Common law offences are crimes under English criminal law and the related criminal law of other Commonwealth countries. They are offences under the common law, developed entirely by the law courts, and therefore have no specific basis in statute.
Under the criminal law of Australia the Criminal Code Act 1995 (Cth) abolished all common law offences at the federal level. The Australian Capital Territory, the Northern Territory, Queensland, Tasmania and Western Australia have also abolished common law offences, but they still apply in New South Wales, South Australia and Victoria. Although some common law offences still exist in New South Wales, many common law offences - for example nightwalking, riot, rout, affray, keeping of bawdy houses, champerty and maintenance, eavesdropping and being a common scold - have been abolished in that State.
In Canada the consolidation of criminal law in the Criminal Code, enacted in 1953, involved the abolition of all common law offences except contempt of court (preserved by section 9 of the Code) and contempt of Parliament (preserved by section 18 of the Constitution Act, 1867).
In England and Wales, the Law Commission's programme of codification of the criminal law included the aim of abolishing all the remaining common law offences and replacing them, where appropriate, with offences precisely defined by statute. Common law offences were seen as unacceptably vague and open to development by the courts in ways that might offend the principle of certainty. However, neither the Law Commission nor the UK Parliament have completed the necessary revisions of the law, so common law offences still exist. In England and Wales common law offences are punishable by unlimited fines and unlimited imprisonment.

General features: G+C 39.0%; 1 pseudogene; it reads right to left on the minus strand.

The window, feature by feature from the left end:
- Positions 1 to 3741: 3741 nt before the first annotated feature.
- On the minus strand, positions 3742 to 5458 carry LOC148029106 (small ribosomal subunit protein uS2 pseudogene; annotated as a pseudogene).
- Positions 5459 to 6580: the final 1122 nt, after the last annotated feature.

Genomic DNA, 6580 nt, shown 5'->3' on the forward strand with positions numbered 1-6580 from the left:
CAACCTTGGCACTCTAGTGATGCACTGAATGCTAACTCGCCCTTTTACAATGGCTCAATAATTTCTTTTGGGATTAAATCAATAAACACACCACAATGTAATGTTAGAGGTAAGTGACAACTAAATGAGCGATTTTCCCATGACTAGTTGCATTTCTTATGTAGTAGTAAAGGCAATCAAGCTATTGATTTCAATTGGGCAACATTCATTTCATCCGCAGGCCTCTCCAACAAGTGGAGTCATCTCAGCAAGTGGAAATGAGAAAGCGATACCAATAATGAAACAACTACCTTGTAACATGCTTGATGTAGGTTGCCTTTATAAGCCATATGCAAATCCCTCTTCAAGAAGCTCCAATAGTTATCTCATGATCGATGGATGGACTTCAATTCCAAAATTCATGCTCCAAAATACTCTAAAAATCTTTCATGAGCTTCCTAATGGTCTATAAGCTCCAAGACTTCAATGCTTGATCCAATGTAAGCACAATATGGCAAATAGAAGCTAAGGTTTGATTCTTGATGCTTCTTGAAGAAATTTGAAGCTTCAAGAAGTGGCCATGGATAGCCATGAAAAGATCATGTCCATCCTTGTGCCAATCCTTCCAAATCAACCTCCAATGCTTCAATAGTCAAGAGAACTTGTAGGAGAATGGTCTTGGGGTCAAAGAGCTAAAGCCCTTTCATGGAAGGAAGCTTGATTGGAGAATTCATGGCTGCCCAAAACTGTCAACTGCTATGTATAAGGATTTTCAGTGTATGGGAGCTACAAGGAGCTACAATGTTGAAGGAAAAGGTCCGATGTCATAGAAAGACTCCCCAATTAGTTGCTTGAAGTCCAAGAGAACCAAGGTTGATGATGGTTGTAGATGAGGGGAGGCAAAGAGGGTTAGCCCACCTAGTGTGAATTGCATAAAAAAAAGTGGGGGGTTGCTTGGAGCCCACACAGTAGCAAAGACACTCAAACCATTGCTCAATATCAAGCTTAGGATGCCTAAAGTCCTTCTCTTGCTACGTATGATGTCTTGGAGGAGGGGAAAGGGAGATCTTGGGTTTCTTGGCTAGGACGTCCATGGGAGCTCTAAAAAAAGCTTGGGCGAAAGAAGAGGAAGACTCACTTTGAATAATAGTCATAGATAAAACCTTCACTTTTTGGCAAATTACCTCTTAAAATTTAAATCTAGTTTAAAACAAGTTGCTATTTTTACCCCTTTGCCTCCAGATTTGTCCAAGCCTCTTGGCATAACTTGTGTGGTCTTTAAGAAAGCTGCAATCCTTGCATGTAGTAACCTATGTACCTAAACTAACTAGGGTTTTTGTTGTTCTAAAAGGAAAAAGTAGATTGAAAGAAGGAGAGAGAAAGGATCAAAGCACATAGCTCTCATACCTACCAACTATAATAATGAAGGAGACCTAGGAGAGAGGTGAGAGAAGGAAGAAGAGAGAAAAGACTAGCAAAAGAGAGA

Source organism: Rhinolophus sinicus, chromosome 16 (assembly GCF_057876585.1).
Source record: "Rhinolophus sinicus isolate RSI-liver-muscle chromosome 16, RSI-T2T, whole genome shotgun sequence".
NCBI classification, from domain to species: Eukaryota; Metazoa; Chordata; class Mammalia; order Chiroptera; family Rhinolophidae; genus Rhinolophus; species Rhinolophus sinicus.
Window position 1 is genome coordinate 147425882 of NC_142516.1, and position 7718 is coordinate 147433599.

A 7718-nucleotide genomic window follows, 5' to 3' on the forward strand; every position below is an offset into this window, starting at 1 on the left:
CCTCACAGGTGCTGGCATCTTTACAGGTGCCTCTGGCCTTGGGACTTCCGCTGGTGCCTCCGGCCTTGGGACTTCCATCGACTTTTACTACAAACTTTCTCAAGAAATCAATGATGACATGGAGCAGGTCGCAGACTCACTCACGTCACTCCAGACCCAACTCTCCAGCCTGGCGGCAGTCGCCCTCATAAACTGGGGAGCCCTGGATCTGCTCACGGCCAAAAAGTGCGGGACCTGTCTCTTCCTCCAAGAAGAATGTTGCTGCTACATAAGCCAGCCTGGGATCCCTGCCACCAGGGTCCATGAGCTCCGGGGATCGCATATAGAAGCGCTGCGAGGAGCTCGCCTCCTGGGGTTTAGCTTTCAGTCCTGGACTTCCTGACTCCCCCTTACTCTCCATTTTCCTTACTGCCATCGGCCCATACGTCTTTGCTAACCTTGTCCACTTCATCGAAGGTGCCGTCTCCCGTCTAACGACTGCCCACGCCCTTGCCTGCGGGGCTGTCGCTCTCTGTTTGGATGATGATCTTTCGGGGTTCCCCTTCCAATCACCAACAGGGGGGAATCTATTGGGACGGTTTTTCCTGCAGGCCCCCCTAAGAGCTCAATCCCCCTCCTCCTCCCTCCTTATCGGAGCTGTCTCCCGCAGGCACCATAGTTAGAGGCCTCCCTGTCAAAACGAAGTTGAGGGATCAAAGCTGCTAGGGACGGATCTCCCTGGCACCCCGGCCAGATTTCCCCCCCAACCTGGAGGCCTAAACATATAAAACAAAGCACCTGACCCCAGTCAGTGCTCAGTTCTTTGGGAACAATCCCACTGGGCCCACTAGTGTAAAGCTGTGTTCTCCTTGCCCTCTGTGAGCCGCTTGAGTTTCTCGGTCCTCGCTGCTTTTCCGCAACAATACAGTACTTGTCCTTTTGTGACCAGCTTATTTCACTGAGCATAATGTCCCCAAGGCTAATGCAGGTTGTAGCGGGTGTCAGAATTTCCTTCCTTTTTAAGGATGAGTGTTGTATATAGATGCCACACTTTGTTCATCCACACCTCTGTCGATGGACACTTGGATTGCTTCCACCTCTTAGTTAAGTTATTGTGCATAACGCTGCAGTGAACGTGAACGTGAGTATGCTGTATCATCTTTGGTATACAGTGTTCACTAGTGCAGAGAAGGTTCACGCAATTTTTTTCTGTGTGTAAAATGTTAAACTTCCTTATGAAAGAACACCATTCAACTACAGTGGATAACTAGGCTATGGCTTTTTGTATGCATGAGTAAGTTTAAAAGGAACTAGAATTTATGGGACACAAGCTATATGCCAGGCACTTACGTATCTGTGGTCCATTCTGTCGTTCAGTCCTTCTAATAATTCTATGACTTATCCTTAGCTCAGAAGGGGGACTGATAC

Extant common law offences are listed at English criminal law § Common law offences, and those that have been abolished or redefined as statutory offences are listed at History of English criminal law § Common law offences.
This list includes offences that have been abolished or codified in one or more or all jurisdictions:
In New Zealand the ability to be proceeded against at common law for being a party to a criminal offence was abolished by section five of the Crimes Act, 1908. The Crimes Act, s9, 1961 (which replaced the 1908 enactment) affirmed the abolition of criminal proceedings at common law, with the exception of contempt of court and of offences tried by courts martial.
The notion that common law offenses could be enforced in federal courts was found to be unconstitutional by the U.S. Supreme Court in United States v. Hudson and Goodwin, 11 U.S. 32 (1812). A woman, Anne Royall, was nonetheless found guilty of being a common scold in Washington, D.C. in 1829; a newspaper paid her fine. Some have argued that common law offences are inconsistent with the prohibition of ex post facto laws.
At the state level, the situation varies. Some states, such as New Jersey, have abolished common law crimes (see State v. Palendrano), while others have chosen to continue to recognize them. In some states, the elements of many crimes are defined mostly or entirely by common law, i.e., by prior judicial decisions. For instance, Michigan's penal code does not define the crime of murder: while the penalties for murder are laid out in statute, the actual elements of murder, and their meaning, is entirely set out in case law.